The first time I saw Potty Mouth play a live show was roughly 3.5 million years ago in NYC (I think during CMJ, RIP), and from that moment forward I was hooked. The band has evolved quite a bit since its inception, as you might come to expect, and while they’ve certainly put out material since Hell Bent debuted in 2013, today is the day that we’re finally getting highly-anticipated sophomore LP SNAFU.
“If anything, it just feels like a whole new start for us,” Abby Weems told me over the phone a few weeks ago. She and Ally Einbinder, who comprise two-thirds of the band, got me all caught up about the process of making this collection of songs, what it’s like living in LA, and how they came to meet Caramel, America’s favorite ball python who makes a cameo in the video for “22”. You can internet-eavesdrop on our full conversation below, but obviously make a point to grab a copy of SNAFU for your ears as it’s out right this very second and it’s REAL GOOD!
BYT: So congratulations on the record you’ve got coming out! How long has the full-length been in the pipeline?
Abby Weems: It’s been in the works for a long time. We’ve been wanting to put out a full-length for a while, it’s just never really come together because of all the different moving parts. We put out an EP in 2015, and that was our sampler version of the direction we were heading in. From there, we just kept writing and picked our top ten songs that we thought would work the best together, and then we started recording.
BYT: Did you feel like you had any of the stereotypical anxiety that comes with putting out a sophomore LP?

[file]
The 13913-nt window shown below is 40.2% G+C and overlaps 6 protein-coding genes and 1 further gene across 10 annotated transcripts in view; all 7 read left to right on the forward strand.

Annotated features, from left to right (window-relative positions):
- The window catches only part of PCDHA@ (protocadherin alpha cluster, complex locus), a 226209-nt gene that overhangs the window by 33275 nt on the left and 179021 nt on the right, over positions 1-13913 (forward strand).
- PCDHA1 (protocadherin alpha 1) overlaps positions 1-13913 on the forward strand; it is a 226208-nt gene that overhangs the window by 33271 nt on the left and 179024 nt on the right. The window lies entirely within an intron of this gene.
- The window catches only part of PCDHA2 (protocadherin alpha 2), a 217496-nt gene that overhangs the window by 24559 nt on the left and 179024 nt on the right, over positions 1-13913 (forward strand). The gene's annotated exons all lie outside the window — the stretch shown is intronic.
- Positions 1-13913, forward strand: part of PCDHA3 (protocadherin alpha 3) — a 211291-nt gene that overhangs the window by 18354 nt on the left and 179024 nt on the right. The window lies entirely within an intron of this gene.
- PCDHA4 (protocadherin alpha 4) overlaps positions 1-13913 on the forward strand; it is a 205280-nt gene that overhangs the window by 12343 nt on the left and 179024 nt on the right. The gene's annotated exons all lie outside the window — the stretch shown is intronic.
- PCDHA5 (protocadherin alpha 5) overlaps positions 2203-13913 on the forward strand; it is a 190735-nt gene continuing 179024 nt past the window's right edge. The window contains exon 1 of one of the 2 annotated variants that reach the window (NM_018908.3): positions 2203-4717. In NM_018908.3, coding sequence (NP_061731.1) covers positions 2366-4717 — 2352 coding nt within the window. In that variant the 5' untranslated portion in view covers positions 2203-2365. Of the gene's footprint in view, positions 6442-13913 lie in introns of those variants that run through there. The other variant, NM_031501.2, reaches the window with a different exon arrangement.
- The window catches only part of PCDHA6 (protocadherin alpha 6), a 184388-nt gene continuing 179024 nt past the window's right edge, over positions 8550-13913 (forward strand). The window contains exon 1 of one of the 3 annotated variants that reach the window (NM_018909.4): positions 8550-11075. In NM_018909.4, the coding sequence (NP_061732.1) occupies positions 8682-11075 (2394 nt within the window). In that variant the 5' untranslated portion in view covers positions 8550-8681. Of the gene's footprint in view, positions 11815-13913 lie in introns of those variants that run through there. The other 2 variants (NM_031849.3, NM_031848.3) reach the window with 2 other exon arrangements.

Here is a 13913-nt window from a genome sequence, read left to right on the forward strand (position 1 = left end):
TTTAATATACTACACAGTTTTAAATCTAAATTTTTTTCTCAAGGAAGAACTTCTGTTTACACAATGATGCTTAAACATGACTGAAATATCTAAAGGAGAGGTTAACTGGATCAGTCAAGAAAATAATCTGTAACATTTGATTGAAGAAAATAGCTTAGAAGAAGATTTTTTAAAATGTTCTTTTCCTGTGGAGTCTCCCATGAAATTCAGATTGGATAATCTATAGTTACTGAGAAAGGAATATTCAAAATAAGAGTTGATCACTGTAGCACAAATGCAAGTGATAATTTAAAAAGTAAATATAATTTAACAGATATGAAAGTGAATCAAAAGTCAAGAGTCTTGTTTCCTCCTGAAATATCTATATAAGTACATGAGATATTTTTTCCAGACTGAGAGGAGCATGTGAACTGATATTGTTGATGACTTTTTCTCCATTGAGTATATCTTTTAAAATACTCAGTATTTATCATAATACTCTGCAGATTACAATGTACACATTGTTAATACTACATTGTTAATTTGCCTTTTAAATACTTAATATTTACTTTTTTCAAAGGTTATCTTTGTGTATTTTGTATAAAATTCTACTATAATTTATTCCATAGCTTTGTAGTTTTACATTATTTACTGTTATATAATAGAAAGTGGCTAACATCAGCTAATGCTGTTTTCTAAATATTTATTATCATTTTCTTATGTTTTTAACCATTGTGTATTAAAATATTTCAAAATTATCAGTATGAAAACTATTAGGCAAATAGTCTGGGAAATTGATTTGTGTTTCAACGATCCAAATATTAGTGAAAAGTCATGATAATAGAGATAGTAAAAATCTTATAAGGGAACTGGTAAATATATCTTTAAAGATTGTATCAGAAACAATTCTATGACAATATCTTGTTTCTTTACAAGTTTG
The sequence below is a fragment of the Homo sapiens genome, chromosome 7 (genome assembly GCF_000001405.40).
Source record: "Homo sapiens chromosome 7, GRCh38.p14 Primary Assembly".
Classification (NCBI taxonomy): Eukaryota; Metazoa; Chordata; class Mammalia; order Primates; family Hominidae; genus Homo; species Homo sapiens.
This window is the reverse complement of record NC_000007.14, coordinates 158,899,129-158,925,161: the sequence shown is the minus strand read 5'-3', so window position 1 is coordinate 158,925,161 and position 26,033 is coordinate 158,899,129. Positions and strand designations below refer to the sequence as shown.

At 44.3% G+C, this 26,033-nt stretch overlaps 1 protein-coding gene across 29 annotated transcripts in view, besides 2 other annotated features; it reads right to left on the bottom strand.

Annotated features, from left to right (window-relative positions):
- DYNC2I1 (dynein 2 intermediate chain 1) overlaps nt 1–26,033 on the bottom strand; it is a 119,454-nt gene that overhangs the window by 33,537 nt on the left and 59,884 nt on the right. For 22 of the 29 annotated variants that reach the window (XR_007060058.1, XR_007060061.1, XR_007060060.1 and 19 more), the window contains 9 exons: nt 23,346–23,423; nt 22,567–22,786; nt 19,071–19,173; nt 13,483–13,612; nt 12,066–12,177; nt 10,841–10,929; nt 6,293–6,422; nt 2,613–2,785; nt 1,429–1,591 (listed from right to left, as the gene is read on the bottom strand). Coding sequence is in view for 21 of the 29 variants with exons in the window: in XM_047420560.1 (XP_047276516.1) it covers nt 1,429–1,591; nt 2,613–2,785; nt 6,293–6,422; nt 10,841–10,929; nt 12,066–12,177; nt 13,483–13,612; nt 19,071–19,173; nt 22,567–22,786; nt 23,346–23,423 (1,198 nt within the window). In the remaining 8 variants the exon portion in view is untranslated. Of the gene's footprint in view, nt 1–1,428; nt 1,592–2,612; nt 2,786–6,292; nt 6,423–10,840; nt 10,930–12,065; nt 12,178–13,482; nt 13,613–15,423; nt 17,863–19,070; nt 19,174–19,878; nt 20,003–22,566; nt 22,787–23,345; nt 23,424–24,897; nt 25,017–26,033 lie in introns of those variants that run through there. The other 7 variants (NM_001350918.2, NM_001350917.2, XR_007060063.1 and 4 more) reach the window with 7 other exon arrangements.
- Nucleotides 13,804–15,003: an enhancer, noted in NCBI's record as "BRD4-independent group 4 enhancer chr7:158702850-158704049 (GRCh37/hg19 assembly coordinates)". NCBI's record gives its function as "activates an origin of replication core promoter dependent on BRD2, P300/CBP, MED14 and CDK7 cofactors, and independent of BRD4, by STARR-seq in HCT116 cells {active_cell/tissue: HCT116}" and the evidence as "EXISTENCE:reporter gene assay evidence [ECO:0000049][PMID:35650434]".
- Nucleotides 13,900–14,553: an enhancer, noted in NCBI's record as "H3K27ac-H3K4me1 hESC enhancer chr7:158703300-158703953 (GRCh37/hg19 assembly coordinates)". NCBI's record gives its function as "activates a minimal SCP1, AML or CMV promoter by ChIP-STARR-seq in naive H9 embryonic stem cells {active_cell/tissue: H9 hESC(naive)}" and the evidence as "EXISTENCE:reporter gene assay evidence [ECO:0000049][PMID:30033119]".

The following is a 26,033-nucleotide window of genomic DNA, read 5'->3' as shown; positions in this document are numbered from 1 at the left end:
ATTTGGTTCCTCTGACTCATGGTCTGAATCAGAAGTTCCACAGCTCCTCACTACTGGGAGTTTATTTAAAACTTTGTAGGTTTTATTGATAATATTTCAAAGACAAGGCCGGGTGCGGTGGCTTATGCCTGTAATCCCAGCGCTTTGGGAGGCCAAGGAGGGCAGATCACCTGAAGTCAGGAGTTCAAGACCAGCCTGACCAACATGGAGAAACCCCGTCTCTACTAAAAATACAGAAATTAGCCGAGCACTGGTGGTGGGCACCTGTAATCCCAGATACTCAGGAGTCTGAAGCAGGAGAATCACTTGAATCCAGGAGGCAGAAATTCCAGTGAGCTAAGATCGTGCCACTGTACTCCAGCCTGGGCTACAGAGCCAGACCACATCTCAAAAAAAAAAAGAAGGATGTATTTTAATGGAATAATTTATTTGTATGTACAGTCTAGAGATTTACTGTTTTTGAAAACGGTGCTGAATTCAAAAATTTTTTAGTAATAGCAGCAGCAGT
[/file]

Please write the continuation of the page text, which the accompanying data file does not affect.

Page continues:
AW: I don’t think so, just because our first album was so DIY. Those were the first ten songs we’d ever written, versus now, where it’s like, “We know these songs are fucking sick, we’re really proud of them, they sound amazing…” If anything, it just feels like a whole new start for us.
Ally Einbinder: Yeah, Abby and I were just talking about that last night. I don’t even really think of it as a sophomore record, because we’ve just been on such a journey. More than anything, I think this record represents us having a lot of resilience, ultimately figuring out how to do things the way we want to do them.
BYT: Speaking of journeys, I know you guys moved out to LA a few years ago. How long has it been now?
AE: About two and a half years.
BYT: What does an average day look like for you when you’re not touring and can be back home, then? Does an average day exist for you?
AE: Oh my god, average day…Abby and I are so exhausted all the time. We both work a lot. (We have to in LA in order to make rent.)
AW: There’s definitely no routine in LA; you’re always hustling, trying to find a new job or a new opportunity, meet new people, and it’s just always go time. That’s something I love, because that’s just kind of how my brain works, but it’s definitely a lot.
AE: Yeah, it’s nonstop hustle. That’s what I feel about this whole time in my life right now; it’s just hustling super hard. But I wouldn’t want to move back to Massachusetts. I like being in LA, in a place where I’m surrounded by other creative, hard-working people. It’s inspiring and it’s motivating. Not to say that those people don’t exist in Massachusetts, because they totally do, but I’m specifically talking about the music industry.